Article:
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Make the Connection

Recently I had an enlightening, yet disturbing, conversation with a client who is trying to cope with a slowdown in work. One of my recommendations to him was to make a list of several people – whether current or past clients, referral sources, or prospects – to whom he hadn’t spoken in a while. I asked him to contact them, preferably by telephone. My client came up with three or four possibilities, then said: “Here’s the problem. Every time I call someone just to touch base, I sit and watch my clock tick the minutes off. Pretty soon, a half hour is gone, and that’s a half hour I can’t bill. It’s thirty minutes I have to make up somewhere else if I want to meet my billable hour requirement.”

For good or ill, most professional services firms operate on a billable hour model. The formulas become more rigid as firms grow, because there is more overhead to pay. Billable time becomes the measure of an individual’s success at a firm.

It is interesting that the most successful business developers are seemingly undaunted by this model. They consistently meet their billable requirements and bring in new work, very often without the help of colleagues, consultants, or in-house marketers. If every firm were filled with these natural business developers, I would not have any work to do.

Most firms, though, aren’t so fortunate. They typically have a very small percentage of rainmakers with a much larger percentage of technicians, and they rely heavily on the rainmakers to keep feeding the firm. To counteract the risk and woe that accompany this imbalance, more firms are offering marketing or sales training and support to all professionals. They are also making business development an important, sometimes essential, element in advancement to partnership.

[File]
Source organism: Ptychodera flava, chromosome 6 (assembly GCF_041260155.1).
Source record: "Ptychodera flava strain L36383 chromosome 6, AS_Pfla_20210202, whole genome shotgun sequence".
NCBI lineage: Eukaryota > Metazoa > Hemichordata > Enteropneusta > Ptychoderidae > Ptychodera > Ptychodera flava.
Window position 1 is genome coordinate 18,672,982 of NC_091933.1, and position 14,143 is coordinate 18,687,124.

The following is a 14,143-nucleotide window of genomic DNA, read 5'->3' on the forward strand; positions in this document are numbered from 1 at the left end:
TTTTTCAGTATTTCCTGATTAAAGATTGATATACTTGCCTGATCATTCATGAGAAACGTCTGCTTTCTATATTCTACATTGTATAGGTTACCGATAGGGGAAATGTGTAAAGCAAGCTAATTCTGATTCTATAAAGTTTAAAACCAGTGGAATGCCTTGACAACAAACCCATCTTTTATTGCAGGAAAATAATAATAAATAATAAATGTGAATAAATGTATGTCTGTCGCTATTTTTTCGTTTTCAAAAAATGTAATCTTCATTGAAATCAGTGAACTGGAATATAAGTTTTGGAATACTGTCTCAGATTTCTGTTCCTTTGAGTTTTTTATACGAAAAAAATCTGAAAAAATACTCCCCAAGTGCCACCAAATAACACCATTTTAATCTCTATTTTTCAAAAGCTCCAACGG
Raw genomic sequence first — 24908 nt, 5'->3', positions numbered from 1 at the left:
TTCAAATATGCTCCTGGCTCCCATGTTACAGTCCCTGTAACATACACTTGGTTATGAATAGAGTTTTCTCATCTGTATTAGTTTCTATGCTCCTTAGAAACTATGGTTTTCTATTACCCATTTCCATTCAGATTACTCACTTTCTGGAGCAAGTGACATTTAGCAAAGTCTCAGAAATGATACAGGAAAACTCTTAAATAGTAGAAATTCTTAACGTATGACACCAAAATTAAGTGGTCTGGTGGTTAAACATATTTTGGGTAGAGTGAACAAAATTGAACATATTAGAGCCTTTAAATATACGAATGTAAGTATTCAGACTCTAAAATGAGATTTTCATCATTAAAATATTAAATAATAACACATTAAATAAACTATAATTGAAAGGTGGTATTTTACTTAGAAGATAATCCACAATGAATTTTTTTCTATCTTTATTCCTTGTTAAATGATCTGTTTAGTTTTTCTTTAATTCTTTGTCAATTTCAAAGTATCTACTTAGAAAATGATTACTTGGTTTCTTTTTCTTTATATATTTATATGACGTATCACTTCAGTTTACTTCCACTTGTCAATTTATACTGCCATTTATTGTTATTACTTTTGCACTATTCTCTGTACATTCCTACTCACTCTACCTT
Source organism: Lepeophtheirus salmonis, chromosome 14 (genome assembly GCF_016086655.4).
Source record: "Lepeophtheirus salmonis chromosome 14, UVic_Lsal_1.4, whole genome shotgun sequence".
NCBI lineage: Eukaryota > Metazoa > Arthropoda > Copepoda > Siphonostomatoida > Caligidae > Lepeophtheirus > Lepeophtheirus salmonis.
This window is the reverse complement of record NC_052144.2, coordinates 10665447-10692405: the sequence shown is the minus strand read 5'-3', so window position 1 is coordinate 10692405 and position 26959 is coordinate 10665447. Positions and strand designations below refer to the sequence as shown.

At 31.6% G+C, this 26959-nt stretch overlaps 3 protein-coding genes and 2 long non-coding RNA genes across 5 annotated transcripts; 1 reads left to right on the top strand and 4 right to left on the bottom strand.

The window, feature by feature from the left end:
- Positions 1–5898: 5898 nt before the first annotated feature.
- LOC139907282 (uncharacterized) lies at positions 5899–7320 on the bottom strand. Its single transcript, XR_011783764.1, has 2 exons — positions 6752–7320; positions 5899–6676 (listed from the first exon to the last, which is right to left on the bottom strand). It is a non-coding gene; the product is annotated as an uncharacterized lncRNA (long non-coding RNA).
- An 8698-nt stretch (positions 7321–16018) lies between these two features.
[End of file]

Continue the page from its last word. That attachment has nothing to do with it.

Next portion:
Such training and support are useful, but it is also important to allow time for the mere mortals in your firm to practice the skills they are learning through training and coaching programs. Managing partners (who usually are good business developers) often say that no one will be penalized for taking the time to build relationships, especially when they show continuous improvement in business development. However, that benign sentiment is not clearly communicated to or consistently reinforced with the professionals who are still learning how to develop business. The result is often stagnation in individual and firm growth.

If you want your professionals to build business development skills, start by including marketing time into the firm’s overall strategies and plans. Let them know that the leadership supports them in their marketing efforts. Be explicit and specific in helping them understand how to fit business development into their daily lives. When finding, creating, and sustaining relationships becomes a clear, consistent part of your firm’s culture, you will see the benefit in the bottom line.

© Melinda Guillemette 2009